China tightens Wuhan quarantine. Chinese state media reported on Wednesday that Hubei province—the epicenter of the coronavirus—would adopt stricter containment measures, even as the provincial capital Wuhan remains under lockdown. It was announced Tuesday that the director of a hospital in the city had died—one of many health workers to succumb to the virus. The overall death toll in China passed 2,000 on Wednesday, but the number of new reported cases fell for the second day in a row.

Meanwhile, the impact of the coronavirus outbreak is becoming more apparent in global markets. It strikes at a particularly bad time for Japan and Germany, FP’s Keith Johnson reports.

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Keep an Eye On

U.S. rules on Chinese media. The Trump administration announced Tuesday that it will now treat five Chinese state-run media companies with U.S. operations like foreign embassies, meaning they will have to register their employees and properties with the State Department. The decision isn’t linked to any new developments, but an official described the entities, including Xinhua News Agency and China Daily, as part of China’s “propaganda apparatus.”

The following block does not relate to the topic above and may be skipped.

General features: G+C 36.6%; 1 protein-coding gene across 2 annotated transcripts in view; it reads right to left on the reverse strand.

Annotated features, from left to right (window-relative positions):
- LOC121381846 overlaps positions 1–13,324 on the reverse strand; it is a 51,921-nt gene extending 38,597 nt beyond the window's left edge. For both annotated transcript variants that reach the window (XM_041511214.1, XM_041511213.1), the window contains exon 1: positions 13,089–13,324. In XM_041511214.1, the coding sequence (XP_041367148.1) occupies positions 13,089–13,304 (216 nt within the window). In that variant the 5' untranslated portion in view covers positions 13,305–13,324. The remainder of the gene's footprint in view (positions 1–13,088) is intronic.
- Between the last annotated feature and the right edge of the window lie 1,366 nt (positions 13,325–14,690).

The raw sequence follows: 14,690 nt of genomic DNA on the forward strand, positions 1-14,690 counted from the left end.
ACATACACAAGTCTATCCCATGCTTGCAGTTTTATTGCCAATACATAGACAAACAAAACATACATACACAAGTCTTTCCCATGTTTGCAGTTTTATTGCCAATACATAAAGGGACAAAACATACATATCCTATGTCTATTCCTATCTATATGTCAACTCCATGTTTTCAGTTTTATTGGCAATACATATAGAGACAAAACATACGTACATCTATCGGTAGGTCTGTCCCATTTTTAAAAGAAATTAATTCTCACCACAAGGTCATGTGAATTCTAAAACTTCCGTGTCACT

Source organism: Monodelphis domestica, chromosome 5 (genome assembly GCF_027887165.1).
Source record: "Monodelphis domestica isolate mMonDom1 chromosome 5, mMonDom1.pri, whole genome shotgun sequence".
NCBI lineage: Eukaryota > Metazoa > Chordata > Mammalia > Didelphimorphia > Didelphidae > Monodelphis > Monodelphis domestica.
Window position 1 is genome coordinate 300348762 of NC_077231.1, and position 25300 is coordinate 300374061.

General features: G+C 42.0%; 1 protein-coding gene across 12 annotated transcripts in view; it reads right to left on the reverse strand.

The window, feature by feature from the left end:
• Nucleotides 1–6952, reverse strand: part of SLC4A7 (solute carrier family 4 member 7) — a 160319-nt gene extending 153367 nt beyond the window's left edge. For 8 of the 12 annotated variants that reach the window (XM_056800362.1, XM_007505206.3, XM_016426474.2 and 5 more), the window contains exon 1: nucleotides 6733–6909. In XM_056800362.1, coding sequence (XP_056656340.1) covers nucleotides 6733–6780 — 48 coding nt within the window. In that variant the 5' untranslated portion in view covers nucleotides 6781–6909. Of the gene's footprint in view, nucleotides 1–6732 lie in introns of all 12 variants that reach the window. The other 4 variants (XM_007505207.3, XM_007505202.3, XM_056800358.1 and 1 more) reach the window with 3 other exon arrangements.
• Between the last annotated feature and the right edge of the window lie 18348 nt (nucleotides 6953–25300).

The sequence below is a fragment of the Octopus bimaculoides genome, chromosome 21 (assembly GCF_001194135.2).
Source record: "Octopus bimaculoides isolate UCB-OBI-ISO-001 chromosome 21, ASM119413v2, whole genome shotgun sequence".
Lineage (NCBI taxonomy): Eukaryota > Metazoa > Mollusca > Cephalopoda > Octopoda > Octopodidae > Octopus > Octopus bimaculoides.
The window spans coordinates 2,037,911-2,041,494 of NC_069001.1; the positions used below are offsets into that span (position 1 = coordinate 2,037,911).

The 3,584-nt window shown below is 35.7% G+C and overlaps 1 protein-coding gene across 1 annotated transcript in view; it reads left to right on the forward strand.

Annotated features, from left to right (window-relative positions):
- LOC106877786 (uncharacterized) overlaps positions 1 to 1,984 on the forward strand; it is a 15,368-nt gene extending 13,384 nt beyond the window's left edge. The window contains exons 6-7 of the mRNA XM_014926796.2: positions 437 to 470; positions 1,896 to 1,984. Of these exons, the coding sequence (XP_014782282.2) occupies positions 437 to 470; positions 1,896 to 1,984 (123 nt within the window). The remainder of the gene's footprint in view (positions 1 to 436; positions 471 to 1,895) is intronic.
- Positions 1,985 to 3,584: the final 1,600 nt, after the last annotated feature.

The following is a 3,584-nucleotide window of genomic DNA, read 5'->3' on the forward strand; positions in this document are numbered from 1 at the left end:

Lebanon’s protest movement. Last month, a new government took power in Lebanon, but it has put protesters in an awkward position. Most agree it’s just a shadow body representing the political elite, but the protest movement is still unable to articulate a long-term strategy for change—likely because it never developed one, Anchal Vohra writes for FP.

Turkey’s Gezi Park case. On Tuesday, a Turkish court acquitted nine people of charges over the anti-government Gezi Park protests in 2013—surprising many who have questioned the independence of Turkey’s courts under President Recep Tayyip Erdogan. But prosecutors immediately demanded that police rearrest one of the defendants, Osman Kavala, who faced a life sentence.


Odds and Ends

U.S. President Donald Trump indicated on Tuesday that he’d like to attend the summer Olympic Games in Tokyo later this year, despite the events coinciding with his campaign for reelection. The president is likely to have a limited travel schedule as election season gets fully underway. “We’ll make that determination,” he said. “We’re going to try if we can.” The Olympics begin on July 24.


That’s it for today.

For more from FP, visit foreignpolicy.com, subscribe here, or sign up for our other newsletters. Send your tips, comments, questions, or corrections to morningbrief@foreignpolicy.com. 

Audrey Wilson is an associate editor at Foreign Policy. Twitter: @audreybwilson